Singles – 20 mile
|1||Derrick Dupler||Rhia (Morgan)||333|
|2||Gary Jackson||Horus (Morgan)||328|
|3||Jac Deweese||Scooter (Morgan)||314|
Singles – 10 mile
|1||Wes Licht||Annie (Morab)||383|
|2||Katz Jackson||Talon (Morgan)||366|
|3||Cathy Thomas||Trade Fair (Arab Cross)||362|
|4||Raven Fisher||Domminic (American Warmblood)||348|
Memories of Endless Valley – 2006
By Wes Licht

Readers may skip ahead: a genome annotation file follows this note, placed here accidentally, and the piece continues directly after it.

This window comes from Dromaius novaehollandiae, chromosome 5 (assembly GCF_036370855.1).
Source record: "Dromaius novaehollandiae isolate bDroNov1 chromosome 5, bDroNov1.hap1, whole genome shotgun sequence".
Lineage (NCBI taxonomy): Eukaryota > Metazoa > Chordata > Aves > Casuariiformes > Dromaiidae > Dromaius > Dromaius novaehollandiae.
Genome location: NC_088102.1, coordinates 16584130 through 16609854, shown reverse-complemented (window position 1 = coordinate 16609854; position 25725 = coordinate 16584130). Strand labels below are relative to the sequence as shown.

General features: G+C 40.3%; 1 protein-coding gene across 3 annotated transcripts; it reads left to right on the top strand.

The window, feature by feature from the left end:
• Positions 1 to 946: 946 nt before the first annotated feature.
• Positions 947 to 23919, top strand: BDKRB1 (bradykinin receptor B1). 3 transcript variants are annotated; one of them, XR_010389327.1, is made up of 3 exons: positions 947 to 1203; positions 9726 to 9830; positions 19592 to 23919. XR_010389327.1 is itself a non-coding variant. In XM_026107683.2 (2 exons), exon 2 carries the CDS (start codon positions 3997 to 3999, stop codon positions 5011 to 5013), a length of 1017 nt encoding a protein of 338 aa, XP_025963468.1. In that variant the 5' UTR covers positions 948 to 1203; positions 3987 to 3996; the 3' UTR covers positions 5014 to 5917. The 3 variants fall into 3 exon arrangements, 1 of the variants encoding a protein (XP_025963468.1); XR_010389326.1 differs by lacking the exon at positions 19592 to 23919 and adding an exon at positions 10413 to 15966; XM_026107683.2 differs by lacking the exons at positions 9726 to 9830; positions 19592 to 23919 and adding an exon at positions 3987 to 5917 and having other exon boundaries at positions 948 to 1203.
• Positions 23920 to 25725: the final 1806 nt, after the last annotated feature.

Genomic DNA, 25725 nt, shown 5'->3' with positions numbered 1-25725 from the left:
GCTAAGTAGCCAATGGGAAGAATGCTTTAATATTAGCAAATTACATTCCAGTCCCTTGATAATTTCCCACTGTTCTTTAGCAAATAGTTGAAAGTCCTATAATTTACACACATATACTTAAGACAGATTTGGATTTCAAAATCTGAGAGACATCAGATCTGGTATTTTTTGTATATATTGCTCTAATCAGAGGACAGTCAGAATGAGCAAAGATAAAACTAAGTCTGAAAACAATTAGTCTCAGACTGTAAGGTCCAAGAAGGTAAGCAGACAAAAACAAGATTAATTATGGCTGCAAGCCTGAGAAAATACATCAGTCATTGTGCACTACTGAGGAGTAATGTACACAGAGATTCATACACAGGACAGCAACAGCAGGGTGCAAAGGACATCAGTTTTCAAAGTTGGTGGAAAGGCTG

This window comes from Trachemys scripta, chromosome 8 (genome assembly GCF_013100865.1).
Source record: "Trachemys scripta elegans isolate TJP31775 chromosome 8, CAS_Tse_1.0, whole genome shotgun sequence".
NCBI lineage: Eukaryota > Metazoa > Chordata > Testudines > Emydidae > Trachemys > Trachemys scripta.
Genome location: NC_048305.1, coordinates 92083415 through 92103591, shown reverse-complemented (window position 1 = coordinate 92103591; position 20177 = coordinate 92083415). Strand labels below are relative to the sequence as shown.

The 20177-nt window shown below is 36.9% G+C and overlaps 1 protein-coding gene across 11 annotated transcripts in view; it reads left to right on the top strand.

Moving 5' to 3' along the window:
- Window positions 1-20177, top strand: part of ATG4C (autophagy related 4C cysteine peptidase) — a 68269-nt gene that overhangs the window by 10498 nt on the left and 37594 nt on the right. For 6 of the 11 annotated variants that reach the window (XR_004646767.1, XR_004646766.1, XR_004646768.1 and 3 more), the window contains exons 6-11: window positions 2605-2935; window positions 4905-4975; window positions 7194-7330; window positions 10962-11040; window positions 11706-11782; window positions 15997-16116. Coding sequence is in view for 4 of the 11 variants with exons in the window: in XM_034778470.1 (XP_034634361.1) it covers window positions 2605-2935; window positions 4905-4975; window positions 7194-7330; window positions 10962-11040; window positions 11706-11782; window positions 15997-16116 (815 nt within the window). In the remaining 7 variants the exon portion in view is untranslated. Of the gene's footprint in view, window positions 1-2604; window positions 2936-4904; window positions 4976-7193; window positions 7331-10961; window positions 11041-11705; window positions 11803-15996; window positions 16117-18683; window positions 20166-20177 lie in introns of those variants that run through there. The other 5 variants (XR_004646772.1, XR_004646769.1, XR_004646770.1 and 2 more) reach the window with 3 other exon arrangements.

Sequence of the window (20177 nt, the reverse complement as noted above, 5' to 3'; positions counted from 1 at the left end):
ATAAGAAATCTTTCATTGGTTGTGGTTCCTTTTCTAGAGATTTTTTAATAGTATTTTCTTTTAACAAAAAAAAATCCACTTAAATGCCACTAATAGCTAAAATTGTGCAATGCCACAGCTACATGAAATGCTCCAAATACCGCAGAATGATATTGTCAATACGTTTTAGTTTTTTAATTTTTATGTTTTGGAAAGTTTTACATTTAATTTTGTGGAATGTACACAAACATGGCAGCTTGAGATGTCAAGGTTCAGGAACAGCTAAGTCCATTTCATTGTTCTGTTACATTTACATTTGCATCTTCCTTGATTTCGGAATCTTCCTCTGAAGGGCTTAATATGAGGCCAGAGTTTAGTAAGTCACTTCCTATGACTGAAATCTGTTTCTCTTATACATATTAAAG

With plans to arrive at Endless Valley and set up camp before dark, I left home with anticipation of a beautiful evening. However, the clouds in the sky suddenly turned dark and nasty, blocking the sun and making the daylight disappear rapidly. I turned on the truck radio and received regular severe storm warnings and tornado watch announcements. Most of them seemed to indicate the worst of it going farther north but I encountered small bursts of pounding rain and slowed to be on the safe side. As the drops finally subsided, an eerie red coloring appeared low in the sky indicating to me the passing of this summer storm. Yet the ominous clouds above in the western sky had many multiple bolts of lightning – charges that remained up high and did not strike the earth. By the time I crossed the Wisconsin River, the entire western sky was a fiery red and the silhouettes from the trees were incredibly beautiful.